'Kazimir Malevich and the Russian Avant Garde': an exhibition which recognises that Malevich's radical Suprematism was framed by Impressionism

"Malevich’s early figurative paintings reveal his debt to Monet and Renoir"


With their stark monochromes and bold geometric shapes, Kazimir Malevich’s works were at the forefront of the early 20th-century Russian Avant Garde. But his career as an uncompromising radical is only part of the story as his oeuvre also includes Impressionist-like landscapes and folk art-inspired figures. This is an under-represented aspect of Malevich’s work, which the Stedelijk Museum aims to draw to our attention, changing the way we see this pivotal figure.

Malevich’s early figurative paintings reveal his debt to Monet and Renoir. “He was a follower at the time,” says Bart Rutten, a co-curator of “Kazimir Malevich and the Russian Avant Garde”, which is due to travel to Tate Modern, London, next year. “He was very young and was discovering himself as a painter.” According to Rutten, Malevich returned to Impressionism later in his career, but, as was recently discovered, he back-dated those paintings to 1910. “He discovered that he had missed a gradual change between Impressionism and the Cubism period that followed.” But the motivation for Malevich’s move away from abstraction at that time may have been more than artistic. “In the 1920s, state control of the arts in Russia became more and more ­aggressive,” Rutten says, and, after Malevich’s spell in prison in 1930, the artist’s desire to toe the party line was rekindled.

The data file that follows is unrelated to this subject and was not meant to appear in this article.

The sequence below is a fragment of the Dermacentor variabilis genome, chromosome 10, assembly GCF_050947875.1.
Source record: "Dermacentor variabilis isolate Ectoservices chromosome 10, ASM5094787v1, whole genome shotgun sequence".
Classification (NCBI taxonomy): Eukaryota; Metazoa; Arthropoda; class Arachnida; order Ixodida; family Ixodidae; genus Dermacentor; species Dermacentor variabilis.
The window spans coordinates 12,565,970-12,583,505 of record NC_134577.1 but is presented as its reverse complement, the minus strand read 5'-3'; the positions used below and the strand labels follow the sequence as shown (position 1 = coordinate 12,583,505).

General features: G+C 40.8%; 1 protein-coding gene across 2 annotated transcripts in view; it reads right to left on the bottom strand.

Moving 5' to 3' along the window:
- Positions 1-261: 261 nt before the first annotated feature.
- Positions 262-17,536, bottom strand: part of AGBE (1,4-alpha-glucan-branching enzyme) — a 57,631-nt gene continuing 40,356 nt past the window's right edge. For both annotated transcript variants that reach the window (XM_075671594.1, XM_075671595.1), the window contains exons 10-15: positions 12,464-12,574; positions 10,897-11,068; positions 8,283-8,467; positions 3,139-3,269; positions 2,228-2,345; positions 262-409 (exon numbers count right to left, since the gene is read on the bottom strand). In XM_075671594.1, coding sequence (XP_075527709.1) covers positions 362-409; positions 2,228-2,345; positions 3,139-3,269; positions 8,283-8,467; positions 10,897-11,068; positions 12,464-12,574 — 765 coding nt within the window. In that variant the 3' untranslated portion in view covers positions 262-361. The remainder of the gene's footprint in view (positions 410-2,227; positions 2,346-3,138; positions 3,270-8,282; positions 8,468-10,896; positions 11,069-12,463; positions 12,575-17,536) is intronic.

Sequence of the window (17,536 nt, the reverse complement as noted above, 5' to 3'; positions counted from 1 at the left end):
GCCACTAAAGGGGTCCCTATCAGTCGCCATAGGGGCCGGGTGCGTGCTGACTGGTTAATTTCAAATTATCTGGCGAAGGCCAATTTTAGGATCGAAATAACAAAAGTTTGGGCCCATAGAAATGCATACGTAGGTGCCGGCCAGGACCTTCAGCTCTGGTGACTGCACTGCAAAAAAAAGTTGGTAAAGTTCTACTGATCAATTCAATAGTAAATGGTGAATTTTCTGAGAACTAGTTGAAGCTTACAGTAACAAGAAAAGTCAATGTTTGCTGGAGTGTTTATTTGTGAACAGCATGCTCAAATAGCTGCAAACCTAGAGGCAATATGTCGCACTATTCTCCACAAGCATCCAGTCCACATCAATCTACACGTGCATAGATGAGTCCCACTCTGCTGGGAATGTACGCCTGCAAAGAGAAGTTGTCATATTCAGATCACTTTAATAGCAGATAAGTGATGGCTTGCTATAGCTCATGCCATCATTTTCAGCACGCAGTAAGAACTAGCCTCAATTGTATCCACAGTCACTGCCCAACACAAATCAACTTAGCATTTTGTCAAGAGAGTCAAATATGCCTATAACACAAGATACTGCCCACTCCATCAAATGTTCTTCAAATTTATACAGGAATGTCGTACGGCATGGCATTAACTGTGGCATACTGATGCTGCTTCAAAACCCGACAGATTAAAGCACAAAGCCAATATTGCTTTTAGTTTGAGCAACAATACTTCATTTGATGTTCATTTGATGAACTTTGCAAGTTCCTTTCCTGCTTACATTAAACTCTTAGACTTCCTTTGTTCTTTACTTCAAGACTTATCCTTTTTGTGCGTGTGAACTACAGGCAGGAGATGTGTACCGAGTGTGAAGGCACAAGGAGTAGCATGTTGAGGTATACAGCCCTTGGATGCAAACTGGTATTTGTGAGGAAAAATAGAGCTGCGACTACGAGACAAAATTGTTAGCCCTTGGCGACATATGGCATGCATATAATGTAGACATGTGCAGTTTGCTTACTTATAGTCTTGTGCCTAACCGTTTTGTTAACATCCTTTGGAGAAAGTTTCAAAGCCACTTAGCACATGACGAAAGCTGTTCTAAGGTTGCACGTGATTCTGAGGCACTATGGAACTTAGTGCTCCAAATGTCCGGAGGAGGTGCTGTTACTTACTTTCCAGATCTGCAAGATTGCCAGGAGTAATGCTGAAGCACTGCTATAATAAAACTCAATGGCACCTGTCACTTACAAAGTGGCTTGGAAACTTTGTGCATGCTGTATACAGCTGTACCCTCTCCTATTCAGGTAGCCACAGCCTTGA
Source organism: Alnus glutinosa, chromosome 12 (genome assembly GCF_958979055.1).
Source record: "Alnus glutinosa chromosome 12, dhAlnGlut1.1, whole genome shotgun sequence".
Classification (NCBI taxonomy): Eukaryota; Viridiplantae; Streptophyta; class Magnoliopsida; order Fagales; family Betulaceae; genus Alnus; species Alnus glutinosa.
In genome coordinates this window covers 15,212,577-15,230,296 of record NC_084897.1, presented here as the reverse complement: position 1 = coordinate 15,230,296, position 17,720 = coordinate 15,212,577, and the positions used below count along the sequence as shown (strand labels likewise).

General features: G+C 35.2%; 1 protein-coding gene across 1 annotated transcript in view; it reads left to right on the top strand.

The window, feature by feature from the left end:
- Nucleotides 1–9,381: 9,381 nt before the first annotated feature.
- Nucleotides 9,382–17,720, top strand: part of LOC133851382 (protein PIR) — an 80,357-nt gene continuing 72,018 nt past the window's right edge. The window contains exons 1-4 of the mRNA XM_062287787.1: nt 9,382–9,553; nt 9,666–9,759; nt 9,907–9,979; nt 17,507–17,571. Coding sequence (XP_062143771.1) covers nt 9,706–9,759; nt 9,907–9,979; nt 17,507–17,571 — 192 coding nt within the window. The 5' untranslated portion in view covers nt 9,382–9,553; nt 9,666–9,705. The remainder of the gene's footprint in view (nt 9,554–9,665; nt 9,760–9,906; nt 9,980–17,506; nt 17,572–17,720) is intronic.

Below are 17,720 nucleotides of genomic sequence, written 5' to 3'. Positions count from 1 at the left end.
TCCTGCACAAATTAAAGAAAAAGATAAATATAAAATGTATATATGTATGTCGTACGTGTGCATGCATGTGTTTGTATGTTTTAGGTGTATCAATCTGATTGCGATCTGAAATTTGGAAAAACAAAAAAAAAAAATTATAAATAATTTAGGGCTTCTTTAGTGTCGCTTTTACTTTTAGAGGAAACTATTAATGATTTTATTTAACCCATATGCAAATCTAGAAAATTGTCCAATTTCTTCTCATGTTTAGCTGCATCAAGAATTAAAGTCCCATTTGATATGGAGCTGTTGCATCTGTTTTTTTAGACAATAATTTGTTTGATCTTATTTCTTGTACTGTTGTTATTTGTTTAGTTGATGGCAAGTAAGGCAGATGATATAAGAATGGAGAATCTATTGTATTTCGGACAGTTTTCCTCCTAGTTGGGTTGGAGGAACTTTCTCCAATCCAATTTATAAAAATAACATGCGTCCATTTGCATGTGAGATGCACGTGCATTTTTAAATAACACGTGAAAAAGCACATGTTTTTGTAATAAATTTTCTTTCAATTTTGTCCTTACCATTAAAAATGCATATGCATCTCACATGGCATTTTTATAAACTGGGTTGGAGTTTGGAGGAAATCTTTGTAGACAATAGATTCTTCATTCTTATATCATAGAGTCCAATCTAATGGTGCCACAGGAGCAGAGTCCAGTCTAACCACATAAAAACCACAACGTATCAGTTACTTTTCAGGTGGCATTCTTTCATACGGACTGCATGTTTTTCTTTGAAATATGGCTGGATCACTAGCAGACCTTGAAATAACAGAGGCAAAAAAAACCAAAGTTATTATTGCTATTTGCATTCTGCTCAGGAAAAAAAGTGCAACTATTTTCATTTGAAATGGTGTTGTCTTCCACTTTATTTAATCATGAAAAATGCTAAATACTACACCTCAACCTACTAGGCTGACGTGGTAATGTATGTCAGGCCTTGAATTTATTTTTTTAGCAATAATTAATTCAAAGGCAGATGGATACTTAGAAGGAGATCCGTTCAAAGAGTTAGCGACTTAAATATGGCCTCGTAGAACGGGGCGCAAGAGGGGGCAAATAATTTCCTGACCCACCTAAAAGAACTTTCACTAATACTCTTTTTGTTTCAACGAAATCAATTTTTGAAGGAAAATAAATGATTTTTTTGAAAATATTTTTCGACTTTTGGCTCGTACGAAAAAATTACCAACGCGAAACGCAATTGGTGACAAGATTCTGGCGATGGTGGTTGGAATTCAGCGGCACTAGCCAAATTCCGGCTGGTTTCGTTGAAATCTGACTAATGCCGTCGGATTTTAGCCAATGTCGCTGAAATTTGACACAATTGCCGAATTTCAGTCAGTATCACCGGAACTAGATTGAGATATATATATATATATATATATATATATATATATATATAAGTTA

Set designs

Alongside the figurative works, the exhibition will include a large number of Malevich’s better known Suprematist compositions, as well as the set designs for the 1913 opera “Victory Over the Sun” by Aleksei Kruchonykh and Mikhail Matyushin. Malevich’s designs for the opera include the first appearance of his famous black square. Rutten says: “The opera became a scandalous success and set him up as one of the leading figures of the Russian Avant Garde”. Works by Malevich’s contemporaries, such as Marc Chagall, Wassily Kandinsky and Natalya Goncharova, are included in the exhibition to provide context for his work. “The impact of Suprematism not only on art but graphic design and fashion is enormous,” Rutten says. “I feel today that Suprematism is incredibly close to the spirit of our time.”

• Kazimir Malevich and the Russian Avant Garde, Stedelijk Museum, Amsterdam, 19 October-2 February 2014

Originally appeared in The Art Newspaper as 'First impressions of a Modernist'